Snapshot: Employment growth highest in jobs requiring social, analytical skills

Between 1980 and 2015, jobs that depend on social ability grew the most.

Snapshot: Data analysis skills are critical across the organization

Gathering, analyzing and drawing practical conclusions from data has become a core business skill.

Veteran hiring steady, but vets growing dissatisfied

Almost half of surveyed employers say they have hired a veteran in the last year, but veterans are significantly less content with their jobs than last year.

Snapshot: Female managers are most engaged

Only about a third of all employees are engaged on the job.

Because I'm happy! Most of us enjoy our work

Everyone wants to be happy at work, but it varies by an employee’s job and field, among other factors.

Snapshot: 5 fastest growing fields

These industries saw the most job growth over the last 25 years.

Your millennial employees are more likely to moonlight

From bartender to blogger, it’s not uncommon for workers to have a side job to earn a little extra money or pursue an area of interest.

Snapshot: Millennials on the move

Don’t plan on retaining your millennial employees forever.

How do execs view the HR function?

Sixty percent of executives believe that HR has strategic value for their organizations.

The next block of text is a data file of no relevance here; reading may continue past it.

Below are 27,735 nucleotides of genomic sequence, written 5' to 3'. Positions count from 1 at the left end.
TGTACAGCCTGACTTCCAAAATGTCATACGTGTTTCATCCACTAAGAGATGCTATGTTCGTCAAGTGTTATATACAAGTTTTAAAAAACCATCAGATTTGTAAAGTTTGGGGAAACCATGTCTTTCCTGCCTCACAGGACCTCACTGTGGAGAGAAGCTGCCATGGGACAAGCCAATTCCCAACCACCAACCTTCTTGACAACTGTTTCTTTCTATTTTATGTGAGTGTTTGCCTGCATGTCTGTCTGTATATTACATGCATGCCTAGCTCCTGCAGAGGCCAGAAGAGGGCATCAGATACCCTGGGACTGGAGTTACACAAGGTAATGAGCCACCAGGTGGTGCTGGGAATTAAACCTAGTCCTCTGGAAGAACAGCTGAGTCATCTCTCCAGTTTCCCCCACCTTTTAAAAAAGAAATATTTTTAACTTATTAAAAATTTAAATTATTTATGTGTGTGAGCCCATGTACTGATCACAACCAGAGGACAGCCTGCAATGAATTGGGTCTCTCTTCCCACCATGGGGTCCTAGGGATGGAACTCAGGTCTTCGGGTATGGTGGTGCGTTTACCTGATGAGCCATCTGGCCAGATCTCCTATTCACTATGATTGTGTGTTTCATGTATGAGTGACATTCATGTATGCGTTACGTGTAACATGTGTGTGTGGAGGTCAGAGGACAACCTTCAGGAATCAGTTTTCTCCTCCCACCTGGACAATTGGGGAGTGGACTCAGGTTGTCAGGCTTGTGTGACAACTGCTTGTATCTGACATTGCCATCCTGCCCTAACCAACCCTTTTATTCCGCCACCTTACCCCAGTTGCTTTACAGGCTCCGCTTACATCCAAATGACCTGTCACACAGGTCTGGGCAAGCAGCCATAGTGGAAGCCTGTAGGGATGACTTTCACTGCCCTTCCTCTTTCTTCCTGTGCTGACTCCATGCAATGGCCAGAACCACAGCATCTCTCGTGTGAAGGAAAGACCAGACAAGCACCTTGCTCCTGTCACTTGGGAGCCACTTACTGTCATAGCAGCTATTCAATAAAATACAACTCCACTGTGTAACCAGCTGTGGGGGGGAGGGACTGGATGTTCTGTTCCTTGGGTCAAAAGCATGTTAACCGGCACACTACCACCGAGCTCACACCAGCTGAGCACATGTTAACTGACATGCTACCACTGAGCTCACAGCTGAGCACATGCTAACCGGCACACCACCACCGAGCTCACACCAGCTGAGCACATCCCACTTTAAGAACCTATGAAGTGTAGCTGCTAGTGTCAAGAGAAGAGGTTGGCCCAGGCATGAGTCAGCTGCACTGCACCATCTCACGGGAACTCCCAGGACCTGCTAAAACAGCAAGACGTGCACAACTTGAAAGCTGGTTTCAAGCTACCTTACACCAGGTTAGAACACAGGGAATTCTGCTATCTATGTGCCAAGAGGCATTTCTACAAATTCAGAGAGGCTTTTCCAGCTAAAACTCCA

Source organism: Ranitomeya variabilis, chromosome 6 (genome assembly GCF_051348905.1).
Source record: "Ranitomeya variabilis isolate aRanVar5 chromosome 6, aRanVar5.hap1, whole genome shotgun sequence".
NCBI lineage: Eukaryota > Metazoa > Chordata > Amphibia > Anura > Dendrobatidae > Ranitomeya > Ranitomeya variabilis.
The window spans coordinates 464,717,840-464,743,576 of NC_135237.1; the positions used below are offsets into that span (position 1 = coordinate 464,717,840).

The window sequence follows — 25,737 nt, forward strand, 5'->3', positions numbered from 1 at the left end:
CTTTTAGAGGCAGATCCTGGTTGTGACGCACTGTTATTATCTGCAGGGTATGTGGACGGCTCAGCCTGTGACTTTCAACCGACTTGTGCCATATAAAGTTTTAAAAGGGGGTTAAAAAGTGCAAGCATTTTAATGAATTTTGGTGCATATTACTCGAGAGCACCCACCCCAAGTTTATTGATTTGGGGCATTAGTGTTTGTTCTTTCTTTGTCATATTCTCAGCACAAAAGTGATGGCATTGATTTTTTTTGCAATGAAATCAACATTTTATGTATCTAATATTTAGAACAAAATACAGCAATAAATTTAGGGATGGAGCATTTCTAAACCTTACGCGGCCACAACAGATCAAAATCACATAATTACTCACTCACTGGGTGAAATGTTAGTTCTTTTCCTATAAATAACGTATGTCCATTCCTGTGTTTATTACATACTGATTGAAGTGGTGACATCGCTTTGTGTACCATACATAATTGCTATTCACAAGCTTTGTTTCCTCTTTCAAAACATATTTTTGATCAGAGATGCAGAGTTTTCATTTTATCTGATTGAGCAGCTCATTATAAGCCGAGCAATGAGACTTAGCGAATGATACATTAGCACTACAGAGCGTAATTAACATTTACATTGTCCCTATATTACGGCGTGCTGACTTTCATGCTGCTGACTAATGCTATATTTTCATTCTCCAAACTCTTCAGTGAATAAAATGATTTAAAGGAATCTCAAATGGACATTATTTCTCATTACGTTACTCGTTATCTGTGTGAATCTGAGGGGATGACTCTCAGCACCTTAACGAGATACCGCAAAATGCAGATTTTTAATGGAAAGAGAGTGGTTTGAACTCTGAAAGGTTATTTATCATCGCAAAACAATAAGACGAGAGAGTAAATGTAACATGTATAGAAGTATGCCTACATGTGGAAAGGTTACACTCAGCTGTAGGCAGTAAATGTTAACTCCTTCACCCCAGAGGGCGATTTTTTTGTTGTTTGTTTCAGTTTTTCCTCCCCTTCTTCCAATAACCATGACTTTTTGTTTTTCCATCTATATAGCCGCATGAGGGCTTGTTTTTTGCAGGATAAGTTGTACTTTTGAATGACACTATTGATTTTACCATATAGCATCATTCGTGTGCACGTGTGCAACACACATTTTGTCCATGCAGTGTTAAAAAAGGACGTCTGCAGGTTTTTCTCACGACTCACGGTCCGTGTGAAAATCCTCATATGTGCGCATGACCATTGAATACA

Snapshot: Percent of positive workplace drug tests

Since 2013, positive drug tests have spiked to their highest levels since 2005.

2017 starting salaries will increase an average of 3.6%

Average starting salaries for U.S. professional occupations are expected to increase 3.6% next year, according to research by staffing agency Robert Half.

SHRM Survey: Average cost per hire is $4,129

It costs American employers an average of $4,129 to hire a new employee, a process that on average takes 42 days, according to the Society for Human Resource Management’s new Human Capital Benchmarking Report.

What's the worst quality a manager can have?

When asked to reflect on the qualities of their worst boss, employees in a new study by consulting firm Appirio didn’t point to penny pinchers who were cheap with raises and promotions. Instead, they recalled emotionally distant and uncommunicative managers.

Most still live paycheck to paycheck sometimes

Three-quarters of Americans are living paycheck to paycheck to make ends meet. According to a Harris Poll/CareerBuilder survey of more than 5,000 workers, 38% of employees said they sometimes live paycheck to paycheck, 15% said they usually do and 23% said they always do.

Know your workforce: Americans living in multigenerational households

One in five of your employees may be helping to support a household that includes grandparents, grandchildren or both.
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